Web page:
Boyle McCauley News

Since 1979 • April-May 2024 • Circulation 5000


As Much Zen As You Can Handle

Chop chop, masago, and avocado and mango rolls. John Hooper

Zen Shabu Shabu and Grill
10518 – 101 Street
(780) 428-1235

I popped into Zen Japanese restaurant for lunch the other day to expand my quest for different international flavours in our neighbourhood. Zen is an all-you-can-eat place, but not a buffet. Everything is made fresh to order and you can order as much as you like (weekday lunch: $17.95, weekend/holiday lunch: $19.95, dinner: $27.95). There is a convenient picture menu that shows sashimi, sushi, maki, temaki cones, as well as grilled, fried, and other selections from the kitchen. Drinks are extra and range from simple Japanese tea (which I enjoyed) to a sake slush (which sounds quite interesting).

The place is tastefully decorated in Japanese style with several little booths where you take your shoes off. Service is provided by a kimono-wearing server who is happy to help work through the menu and offer suggestions. Since portion sizes are small (as they should be), a great opportunity to try a wide range of things presented itself. I enjoy maki and sushi as well as tempura and teriyaki, so I started with some of each. The maki and sushi were freshly prepared and the combination of textures – rice, seaweed, shellfish, yams, avocado, and mango – offered a tactile feast. My favourite tastes were masago (smelt roe), soft shell crab, Canadian roll (white/red/white presentation), and golden California roll which was a combination of tempura and maki, my two favourites. The spicy sauce was a bit much, but nothing that can’t be scraped away. The flavours were direct and solid, not complex or overly flavourful (except the wasabi, of course!).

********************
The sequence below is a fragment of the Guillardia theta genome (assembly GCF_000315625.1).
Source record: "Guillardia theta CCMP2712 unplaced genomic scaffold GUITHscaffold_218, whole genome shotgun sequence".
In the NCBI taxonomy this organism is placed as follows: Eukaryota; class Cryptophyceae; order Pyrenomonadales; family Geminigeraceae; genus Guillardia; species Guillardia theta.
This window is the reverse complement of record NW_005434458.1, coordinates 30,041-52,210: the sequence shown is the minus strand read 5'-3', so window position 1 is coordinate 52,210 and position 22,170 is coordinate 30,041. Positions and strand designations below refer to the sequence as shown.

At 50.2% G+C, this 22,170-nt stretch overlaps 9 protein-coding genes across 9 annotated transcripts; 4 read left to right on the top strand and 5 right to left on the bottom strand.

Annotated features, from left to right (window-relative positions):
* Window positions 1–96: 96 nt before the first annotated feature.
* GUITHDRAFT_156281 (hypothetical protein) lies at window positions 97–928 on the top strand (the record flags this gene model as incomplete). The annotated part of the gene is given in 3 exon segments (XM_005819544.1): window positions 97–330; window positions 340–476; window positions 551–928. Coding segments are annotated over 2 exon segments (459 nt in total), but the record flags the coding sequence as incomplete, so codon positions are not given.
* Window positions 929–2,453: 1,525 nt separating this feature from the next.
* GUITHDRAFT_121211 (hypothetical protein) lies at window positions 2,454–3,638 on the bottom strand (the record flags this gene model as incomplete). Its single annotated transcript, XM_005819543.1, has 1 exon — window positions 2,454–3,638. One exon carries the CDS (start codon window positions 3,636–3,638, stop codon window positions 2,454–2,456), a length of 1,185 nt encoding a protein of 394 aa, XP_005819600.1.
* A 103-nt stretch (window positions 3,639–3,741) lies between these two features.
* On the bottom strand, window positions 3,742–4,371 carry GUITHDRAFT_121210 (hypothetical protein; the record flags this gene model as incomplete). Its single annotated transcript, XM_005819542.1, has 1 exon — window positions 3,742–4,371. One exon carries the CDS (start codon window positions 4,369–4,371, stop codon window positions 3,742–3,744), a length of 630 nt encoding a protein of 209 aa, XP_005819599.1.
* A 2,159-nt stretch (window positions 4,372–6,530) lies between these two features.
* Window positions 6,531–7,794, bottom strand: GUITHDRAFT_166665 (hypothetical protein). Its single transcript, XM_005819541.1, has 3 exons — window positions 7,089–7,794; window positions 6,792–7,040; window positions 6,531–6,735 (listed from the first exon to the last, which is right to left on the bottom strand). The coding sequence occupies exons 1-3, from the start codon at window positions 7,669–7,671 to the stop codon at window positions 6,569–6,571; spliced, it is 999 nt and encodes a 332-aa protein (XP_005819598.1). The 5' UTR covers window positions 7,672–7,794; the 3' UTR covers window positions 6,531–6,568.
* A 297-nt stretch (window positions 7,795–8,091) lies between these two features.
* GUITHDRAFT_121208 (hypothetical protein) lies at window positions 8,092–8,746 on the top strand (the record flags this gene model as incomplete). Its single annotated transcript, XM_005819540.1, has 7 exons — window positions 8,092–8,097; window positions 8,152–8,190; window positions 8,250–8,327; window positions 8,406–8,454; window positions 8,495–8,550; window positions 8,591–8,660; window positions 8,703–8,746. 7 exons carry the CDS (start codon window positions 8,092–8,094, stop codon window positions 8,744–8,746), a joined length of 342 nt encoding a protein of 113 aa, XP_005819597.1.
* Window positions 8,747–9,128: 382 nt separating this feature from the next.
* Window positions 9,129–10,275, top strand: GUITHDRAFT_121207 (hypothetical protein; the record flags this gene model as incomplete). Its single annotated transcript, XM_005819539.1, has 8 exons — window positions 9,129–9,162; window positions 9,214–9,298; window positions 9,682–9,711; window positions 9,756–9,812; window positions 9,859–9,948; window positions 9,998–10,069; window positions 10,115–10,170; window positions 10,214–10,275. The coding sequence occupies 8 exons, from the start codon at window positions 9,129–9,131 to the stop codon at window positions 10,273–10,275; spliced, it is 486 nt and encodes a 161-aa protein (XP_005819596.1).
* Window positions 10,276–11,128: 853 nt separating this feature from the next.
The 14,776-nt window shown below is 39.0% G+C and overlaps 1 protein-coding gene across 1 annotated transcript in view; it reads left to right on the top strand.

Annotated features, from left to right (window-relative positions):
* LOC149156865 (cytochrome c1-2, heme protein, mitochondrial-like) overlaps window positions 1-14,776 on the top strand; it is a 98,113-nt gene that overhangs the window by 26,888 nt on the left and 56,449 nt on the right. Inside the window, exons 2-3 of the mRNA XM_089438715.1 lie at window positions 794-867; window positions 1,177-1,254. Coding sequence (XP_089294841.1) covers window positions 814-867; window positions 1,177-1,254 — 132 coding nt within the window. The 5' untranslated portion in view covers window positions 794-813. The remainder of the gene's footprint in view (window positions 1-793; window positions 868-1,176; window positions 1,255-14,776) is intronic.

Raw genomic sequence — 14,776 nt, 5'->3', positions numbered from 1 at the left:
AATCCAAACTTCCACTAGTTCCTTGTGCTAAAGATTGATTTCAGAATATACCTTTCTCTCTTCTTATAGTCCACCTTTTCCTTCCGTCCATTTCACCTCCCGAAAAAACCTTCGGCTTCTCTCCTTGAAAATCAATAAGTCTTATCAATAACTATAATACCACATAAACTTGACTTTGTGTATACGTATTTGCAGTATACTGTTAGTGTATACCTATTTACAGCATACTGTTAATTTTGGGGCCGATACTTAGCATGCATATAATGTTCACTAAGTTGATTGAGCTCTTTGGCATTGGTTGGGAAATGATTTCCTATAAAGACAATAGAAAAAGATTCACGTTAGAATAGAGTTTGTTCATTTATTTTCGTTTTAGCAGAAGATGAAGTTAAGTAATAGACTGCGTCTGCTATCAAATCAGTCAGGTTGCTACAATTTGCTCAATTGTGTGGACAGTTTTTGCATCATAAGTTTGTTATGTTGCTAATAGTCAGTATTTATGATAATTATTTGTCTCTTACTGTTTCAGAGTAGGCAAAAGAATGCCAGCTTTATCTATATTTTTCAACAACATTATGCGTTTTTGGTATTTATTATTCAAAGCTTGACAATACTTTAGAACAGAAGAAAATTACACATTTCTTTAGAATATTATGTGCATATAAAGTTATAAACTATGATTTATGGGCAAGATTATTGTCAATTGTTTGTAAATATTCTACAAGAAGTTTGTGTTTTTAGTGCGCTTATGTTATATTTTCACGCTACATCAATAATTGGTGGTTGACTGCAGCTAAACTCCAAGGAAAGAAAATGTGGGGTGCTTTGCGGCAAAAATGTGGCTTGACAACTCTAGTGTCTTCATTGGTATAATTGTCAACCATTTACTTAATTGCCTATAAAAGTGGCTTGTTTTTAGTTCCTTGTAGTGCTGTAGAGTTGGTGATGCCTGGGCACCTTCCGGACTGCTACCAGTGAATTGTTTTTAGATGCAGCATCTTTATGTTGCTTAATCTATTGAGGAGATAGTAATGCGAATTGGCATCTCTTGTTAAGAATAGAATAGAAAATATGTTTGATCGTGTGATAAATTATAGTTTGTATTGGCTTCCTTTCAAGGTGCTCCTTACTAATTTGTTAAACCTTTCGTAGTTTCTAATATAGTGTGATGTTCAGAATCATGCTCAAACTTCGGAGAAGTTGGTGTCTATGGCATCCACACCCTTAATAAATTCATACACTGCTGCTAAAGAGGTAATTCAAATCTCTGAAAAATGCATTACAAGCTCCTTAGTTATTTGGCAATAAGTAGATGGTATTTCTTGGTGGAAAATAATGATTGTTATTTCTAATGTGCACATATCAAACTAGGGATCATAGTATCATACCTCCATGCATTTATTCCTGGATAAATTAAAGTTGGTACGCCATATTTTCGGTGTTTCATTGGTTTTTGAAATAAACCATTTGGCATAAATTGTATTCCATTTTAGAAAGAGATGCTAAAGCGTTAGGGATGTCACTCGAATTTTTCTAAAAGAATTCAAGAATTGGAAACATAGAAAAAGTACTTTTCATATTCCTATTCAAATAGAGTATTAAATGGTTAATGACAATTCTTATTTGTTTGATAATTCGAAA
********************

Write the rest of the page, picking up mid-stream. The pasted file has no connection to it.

In most all-you-can-eat places, quantity often takes precedence over quality. At Zen, the quality varied a bit, depending on what was ordered. The cooked food I tried included hot mussels (excellent), tempura yams (hot and tasty), gyoza pork dumpling (good texture but little flavour), green onion cake (doughy), and teryaki salmon (rather cool and mushy). All the sushi and maki I ate were excellent, fresh, delicious, and well-presented. The beauty of all-you-can-eat is that you can try things in small portions and decide for yourself what you like and what you don’t. The down side of all you can eat, is that it’s hard to take advantage of the interesting dessert offerings. Green tea ice cream tempura is one I’d like to try sometime.

Zen is worth a pop-in for lunch. Open daily, it’s quick, fresh, varied, tasty, and pleasant.

John lives in Boyle Street

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